MAC issues in mobile ad hoc network

The media access control (MAC) is a data communication protocol and it is a sub-layer of the data link layer. It allows several nodes in the network to share the medium using the channel access control mechanisms. Collision in MAC layer is the major issue in wireless transmissions. Generally, two-way handshaking and four-way handshaking mechanism reduces the collision rate. In the two-way handshaking signal strategy, a node transmits the acknowledgement to the sender node on receiving the data packet. In the four-way handshaking signal strategy, the optimized MAC protocol uses Ready to Send/Clear to Send (RTS/CTS) technique to reduce the packet collision in wireless transmissions. The back-off algorithms also play a vital role in reducing the collision between nodes, especially if more than one node attempts to send data on the channel simultaneously. Improving the functionality of the back-off algorithms to estimate the optimal back-off waiting period is still a major issue. The MAC layer offers two classes of services, namely Distributed Coordination Function (DCF) and Point Coordination Function (PCF).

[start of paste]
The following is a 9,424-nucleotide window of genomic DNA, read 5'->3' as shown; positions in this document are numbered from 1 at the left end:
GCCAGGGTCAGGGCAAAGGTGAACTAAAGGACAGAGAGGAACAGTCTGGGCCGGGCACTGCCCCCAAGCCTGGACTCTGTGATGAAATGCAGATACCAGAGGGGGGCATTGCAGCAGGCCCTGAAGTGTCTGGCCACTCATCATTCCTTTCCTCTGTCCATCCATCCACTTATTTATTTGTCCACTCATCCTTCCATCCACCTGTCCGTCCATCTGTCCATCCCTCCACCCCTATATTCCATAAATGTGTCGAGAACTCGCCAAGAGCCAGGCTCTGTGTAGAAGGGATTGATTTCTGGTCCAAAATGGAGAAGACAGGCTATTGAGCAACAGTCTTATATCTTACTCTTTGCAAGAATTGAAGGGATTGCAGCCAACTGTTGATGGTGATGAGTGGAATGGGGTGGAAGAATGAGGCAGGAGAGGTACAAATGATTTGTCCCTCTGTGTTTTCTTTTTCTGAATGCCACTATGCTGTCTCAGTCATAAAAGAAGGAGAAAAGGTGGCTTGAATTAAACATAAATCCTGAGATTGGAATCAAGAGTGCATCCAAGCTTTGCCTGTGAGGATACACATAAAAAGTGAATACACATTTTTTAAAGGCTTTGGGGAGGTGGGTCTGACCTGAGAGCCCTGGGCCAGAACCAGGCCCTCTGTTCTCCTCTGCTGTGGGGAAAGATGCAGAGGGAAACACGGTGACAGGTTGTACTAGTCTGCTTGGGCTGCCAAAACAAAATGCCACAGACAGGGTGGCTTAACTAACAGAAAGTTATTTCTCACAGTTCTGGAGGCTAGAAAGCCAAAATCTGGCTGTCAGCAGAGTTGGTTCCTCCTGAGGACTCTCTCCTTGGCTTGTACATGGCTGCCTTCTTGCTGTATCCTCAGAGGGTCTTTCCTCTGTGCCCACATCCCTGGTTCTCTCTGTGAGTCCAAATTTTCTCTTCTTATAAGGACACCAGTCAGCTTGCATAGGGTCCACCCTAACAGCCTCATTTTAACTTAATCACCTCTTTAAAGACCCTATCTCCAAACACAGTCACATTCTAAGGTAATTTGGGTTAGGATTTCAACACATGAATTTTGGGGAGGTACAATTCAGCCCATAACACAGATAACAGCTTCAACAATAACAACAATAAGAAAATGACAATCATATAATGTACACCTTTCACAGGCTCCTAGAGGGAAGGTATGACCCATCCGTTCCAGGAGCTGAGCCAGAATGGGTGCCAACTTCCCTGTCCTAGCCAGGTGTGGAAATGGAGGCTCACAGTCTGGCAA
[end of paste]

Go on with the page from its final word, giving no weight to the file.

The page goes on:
Solution in NS2

  • In NS2, the IEEE 802.11 MAC standard is applied to the network and the performance is evaluated.

  • Four way handshaking is the default mechanism available in ns2.

  • Performance under Two way handshaking mechanisms can be evaluated by disabling the RTS/CTS settings.

  • Back off algorithm can be tested by varying inbuilt back-off variable and contention window size.

  • Channel access delay minimization and throughput increment can be illustrated using x-graph.

  • Performance metrics such as frame overhead, contention overhead, delay, packet delivery ratio, dropped packets due to collision, throughput and energy consumption can be analyzed by processing the trace file using awk script.

Related Project Titles:

  • Mohammad M. Shurman1, Mamoun F. Al-Mistarihi2, Zaid A. Alomari “MAC Layer Back-off Algorithm for Ad hoc Networks”, MIPRO 2013/CTI